BALTIMORE SUN, August 22, 1994

 

The Harrison marriage is well chronicled by official records.  Beginning at least as far back as October 1989 and continuing to within five days of Mrs. Harrison’s disappearance, Baltimore County police received no fewer than 20 calls about domestic battery involving the Harrisons.  In a number of cases, one or both of them appeared to have been drinking.  Sometimes there were accusations of infidelity.

           

Mrs. Harrison accused her husband of hitting slapping or throwing her to the ground.  Her reports to the officers had a numbing repetitiveness:

 

11/28/91: Mrs. Harrison stated that her husband pulled her hair and struck her in back with his hands.  Mrs. Harrison showed this officer a red mark on her back on right side.

 

4/26.92: Susan Harrison, wife of defendant, stated that defendant threw her down the steps from second floor, causing an abrasion to her left knee.

 

2/16.93: I met with Mrs. Susan Harrison who stated … that suspect held her against her will … During the time she was locked in the room, he periodically entered and threw water, urine and soda on victim Harrison.

 

Last Christmas, she unsuccessfully appealed to a Baltimore county judge for a restraining order against Mr. Harrison, claiming he “through me into the Christmas tree – broke my ribs, gave me several lacerations and bruises to my body.  He held me captive for 10 hour and finally got naked to rape me and I escaped to a friend’s house.”

 

On four occasions, Mr. Harrison was charged with battery.  In three of those cases the charges were dropped.  In the fourth, he was acquitted.  On most occasions, Mrs. Harrison refused to press charges, according to friends….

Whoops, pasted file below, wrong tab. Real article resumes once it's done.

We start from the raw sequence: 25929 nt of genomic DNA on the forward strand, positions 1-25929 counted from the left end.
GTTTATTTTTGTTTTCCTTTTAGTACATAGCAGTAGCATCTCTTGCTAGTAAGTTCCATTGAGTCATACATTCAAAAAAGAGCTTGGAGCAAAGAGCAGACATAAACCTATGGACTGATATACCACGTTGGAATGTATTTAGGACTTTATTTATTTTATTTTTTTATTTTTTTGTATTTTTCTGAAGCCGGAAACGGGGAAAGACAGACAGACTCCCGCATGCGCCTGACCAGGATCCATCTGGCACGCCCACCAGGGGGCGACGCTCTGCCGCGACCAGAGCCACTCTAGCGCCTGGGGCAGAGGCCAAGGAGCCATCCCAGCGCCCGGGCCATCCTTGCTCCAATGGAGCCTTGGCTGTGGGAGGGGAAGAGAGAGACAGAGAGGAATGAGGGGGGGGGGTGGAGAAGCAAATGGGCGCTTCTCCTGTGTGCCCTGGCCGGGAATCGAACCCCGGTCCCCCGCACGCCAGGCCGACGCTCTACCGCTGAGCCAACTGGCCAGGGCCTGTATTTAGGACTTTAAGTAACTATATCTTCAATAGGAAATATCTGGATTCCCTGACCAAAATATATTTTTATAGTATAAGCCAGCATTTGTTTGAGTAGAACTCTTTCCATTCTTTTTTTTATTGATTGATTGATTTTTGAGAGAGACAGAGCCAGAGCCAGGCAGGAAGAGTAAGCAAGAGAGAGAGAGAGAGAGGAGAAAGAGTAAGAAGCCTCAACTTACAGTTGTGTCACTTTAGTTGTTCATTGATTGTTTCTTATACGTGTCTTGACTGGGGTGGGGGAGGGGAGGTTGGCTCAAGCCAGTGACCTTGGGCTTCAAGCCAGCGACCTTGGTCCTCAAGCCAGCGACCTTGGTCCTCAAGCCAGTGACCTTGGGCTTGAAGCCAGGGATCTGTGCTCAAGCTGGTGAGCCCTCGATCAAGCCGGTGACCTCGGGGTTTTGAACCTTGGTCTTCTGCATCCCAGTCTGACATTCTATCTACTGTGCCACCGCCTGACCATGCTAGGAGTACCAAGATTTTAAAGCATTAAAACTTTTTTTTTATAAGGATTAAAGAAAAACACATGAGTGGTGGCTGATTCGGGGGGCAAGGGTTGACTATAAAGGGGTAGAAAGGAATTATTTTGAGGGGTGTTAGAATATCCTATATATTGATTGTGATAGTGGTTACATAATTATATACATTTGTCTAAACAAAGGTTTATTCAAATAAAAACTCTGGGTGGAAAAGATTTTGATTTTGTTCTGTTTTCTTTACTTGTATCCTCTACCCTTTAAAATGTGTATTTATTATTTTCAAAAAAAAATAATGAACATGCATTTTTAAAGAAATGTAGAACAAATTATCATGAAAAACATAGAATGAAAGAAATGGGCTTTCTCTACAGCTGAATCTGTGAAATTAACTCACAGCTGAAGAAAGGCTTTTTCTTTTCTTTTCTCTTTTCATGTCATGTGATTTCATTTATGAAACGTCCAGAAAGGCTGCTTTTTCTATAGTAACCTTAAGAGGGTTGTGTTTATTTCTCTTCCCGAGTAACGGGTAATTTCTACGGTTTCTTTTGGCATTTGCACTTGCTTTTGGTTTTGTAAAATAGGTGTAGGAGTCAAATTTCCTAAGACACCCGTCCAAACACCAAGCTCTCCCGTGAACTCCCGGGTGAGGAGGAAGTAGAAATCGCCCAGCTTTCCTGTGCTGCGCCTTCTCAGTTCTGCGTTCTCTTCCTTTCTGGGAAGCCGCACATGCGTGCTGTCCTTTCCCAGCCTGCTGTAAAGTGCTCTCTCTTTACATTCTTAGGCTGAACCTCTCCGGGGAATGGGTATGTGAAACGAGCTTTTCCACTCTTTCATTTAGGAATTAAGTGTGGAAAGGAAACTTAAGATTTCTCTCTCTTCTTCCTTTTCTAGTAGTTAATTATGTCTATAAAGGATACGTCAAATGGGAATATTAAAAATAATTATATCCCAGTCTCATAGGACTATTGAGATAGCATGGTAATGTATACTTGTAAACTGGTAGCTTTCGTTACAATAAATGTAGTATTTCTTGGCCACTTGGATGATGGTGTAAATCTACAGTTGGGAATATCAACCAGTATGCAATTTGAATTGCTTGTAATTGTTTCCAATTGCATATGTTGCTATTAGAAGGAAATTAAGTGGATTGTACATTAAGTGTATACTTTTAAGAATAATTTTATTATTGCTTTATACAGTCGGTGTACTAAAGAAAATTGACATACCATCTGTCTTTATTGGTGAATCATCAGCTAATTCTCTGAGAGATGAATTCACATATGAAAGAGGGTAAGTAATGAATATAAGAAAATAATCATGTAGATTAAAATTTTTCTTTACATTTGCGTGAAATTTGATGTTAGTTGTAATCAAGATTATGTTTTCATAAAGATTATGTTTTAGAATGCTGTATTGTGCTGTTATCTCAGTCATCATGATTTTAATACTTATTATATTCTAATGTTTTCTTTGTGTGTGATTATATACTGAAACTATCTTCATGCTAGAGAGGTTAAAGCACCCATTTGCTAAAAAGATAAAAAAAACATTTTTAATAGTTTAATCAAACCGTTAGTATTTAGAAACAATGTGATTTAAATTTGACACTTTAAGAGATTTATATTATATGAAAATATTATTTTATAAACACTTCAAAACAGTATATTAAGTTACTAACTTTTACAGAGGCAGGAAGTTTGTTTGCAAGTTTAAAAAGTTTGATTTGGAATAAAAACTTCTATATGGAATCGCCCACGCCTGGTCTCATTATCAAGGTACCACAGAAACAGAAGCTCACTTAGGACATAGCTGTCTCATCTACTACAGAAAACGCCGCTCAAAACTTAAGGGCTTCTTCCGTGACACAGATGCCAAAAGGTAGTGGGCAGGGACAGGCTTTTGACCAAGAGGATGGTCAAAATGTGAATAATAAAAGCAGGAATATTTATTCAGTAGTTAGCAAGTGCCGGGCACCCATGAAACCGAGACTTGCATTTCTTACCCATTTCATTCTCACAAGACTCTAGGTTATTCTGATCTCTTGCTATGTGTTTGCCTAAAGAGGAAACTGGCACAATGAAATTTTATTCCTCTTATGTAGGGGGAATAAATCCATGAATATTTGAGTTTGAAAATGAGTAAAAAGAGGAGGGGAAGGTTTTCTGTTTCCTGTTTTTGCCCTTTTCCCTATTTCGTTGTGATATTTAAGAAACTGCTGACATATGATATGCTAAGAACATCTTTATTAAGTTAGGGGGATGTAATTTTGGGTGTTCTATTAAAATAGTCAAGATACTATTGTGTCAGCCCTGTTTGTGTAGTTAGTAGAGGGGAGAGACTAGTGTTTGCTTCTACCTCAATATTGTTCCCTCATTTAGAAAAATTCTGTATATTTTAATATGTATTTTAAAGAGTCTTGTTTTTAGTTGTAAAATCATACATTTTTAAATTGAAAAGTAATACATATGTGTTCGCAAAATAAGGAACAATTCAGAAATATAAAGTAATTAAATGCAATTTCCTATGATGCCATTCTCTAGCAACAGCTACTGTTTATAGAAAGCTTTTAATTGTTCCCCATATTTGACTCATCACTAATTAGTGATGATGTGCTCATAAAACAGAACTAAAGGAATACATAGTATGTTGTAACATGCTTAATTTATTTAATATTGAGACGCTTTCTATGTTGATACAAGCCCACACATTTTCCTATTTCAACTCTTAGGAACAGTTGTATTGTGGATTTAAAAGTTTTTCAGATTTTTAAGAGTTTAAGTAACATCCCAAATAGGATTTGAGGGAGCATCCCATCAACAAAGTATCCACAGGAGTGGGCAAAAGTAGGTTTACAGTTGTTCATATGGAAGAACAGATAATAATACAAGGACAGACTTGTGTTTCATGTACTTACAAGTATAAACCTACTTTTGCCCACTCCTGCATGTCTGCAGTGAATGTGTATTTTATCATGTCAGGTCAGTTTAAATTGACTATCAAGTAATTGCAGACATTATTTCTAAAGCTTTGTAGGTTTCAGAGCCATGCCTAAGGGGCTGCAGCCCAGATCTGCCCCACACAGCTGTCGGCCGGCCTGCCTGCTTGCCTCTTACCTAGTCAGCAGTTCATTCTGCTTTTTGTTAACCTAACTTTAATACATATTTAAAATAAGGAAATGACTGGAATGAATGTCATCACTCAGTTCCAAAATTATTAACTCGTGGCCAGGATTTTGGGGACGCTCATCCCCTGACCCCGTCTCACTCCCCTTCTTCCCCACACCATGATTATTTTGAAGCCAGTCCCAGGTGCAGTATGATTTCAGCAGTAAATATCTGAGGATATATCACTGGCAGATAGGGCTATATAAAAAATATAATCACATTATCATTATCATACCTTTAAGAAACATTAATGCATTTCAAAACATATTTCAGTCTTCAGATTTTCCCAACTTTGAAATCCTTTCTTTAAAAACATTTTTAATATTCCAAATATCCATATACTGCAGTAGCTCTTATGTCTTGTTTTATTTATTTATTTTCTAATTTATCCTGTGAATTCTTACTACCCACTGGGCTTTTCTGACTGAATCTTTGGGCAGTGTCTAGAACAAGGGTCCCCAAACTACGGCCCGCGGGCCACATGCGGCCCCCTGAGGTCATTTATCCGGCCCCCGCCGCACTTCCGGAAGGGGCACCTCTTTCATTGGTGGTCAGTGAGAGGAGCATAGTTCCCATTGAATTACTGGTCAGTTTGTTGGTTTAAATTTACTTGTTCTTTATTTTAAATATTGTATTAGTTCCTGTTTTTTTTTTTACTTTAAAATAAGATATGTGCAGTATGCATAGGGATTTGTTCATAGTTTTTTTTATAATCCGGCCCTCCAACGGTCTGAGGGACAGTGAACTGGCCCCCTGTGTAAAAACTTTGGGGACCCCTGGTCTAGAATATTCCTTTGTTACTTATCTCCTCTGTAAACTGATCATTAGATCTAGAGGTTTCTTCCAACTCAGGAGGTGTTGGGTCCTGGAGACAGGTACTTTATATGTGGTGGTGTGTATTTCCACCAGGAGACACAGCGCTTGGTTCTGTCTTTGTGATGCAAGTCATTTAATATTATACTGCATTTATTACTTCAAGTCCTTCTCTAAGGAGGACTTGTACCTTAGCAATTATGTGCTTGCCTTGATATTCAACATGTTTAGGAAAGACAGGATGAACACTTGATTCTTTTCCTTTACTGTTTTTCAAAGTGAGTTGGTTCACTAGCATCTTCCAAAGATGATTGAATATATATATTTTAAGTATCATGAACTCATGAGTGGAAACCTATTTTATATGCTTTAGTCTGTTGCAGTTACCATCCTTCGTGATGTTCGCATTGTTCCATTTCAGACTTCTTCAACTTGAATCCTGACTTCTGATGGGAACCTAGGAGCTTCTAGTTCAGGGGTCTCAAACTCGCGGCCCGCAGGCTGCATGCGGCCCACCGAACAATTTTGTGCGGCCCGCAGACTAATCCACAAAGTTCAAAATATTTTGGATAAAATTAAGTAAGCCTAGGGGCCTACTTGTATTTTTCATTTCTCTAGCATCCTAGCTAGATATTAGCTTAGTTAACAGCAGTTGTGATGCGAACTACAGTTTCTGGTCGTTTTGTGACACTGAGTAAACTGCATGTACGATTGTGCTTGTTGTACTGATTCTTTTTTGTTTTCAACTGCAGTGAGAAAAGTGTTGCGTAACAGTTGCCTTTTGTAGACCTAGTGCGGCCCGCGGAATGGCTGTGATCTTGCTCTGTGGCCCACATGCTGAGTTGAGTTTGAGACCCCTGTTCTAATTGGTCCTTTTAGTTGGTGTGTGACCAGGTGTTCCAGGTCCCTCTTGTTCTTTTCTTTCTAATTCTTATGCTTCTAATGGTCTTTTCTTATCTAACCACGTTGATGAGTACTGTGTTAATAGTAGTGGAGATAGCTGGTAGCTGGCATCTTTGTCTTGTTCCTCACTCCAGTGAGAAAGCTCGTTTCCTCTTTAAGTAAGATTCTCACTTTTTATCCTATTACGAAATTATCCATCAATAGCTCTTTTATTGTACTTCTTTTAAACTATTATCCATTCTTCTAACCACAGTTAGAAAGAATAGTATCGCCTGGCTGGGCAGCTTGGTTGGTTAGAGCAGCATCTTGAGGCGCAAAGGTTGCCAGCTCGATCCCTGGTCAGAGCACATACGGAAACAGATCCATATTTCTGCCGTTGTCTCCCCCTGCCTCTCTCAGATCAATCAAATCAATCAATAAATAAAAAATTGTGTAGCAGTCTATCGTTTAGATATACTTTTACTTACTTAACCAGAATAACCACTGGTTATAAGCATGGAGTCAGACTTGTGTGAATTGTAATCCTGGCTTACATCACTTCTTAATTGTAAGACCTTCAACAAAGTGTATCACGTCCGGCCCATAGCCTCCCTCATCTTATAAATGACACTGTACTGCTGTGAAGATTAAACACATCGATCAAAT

Friends express little doubt that Mr. Harrison frequently had struck his wife.

 

“I’ve seen her with her face a mess, blackened eye and so forth,” said Mr. Hurley, her brother.

 

“Her face once, it was black and blue under her eyes,” said Mary Jo Gordon, a friend.  “He broke her wrist once, her ribs another time.”

 

 

BALTIMORE MAGAZINE, October, 1995

 

In December 1988, Jim and Susan married.  By that time, she already had suffered a broken arm – she said at the time she’d fallen off a bike, but years later told her family that Jim had broken it.  She had also called police numerous times, claiming Jim punched her in the eye, Jim punched her in the mouth, Jim threw water on her, Jim raped her.  He routinely denied the charges; she usually dropped them.  Shortly before their wedding, Jim was acquitted of two counts of battery against Susan.  After their wedding, this pattern of injuries and calls for help continued….

 

Harrison took early retirement and stopped going to work two years before his pension kicked in.  Jim began spending days at home, and the couple’s calls to the police became more frequent.  Often both had been drinking.  Each claimed the other was the attacker, though Susan is the only one whose bones were ever broken